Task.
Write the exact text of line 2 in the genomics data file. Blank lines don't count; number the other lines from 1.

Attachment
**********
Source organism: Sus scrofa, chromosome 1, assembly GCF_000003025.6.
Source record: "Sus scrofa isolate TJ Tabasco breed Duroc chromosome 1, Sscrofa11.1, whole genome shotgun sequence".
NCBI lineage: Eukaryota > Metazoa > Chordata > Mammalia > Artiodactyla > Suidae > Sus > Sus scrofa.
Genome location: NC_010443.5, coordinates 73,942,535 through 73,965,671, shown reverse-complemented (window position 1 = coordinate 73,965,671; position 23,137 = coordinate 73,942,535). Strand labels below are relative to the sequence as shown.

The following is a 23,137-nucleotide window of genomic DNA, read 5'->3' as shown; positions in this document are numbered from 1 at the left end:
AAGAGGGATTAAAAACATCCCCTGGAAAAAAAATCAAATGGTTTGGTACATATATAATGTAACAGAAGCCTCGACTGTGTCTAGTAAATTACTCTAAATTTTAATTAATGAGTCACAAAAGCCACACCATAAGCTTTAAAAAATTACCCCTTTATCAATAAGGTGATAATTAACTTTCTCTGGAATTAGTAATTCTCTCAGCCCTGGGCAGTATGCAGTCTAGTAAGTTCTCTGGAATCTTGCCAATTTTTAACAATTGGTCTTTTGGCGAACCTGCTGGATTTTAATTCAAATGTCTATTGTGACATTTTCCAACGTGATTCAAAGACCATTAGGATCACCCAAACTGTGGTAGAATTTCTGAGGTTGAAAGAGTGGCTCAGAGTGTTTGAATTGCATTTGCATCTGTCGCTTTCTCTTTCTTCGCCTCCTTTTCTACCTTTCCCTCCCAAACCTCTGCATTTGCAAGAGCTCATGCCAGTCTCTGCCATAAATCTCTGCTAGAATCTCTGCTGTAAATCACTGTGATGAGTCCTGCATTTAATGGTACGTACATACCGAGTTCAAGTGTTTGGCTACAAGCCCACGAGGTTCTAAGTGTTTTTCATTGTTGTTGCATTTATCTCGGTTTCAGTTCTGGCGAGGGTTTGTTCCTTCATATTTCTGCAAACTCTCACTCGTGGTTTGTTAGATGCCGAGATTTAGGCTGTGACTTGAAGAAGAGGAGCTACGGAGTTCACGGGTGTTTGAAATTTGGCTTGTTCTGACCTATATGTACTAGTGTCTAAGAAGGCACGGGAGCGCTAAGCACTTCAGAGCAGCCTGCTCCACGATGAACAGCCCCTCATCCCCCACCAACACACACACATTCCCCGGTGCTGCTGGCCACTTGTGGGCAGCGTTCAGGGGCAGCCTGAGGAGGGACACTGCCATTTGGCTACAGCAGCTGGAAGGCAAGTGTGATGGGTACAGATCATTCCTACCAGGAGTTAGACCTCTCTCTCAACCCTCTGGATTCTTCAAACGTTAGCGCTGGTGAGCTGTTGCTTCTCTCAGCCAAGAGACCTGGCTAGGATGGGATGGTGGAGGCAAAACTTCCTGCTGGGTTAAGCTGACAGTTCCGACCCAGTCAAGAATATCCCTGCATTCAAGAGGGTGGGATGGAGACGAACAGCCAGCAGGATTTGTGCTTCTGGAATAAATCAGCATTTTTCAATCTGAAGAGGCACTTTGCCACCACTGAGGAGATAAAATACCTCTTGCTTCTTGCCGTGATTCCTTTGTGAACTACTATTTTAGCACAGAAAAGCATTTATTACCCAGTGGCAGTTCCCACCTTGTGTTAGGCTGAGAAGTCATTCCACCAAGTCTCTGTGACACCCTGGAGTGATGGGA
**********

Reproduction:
Source record: "Sus scrofa isolate TJ Tabasco breed Duroc chromosome 1, Sscrofa11.1, whole genome shotgun sequence".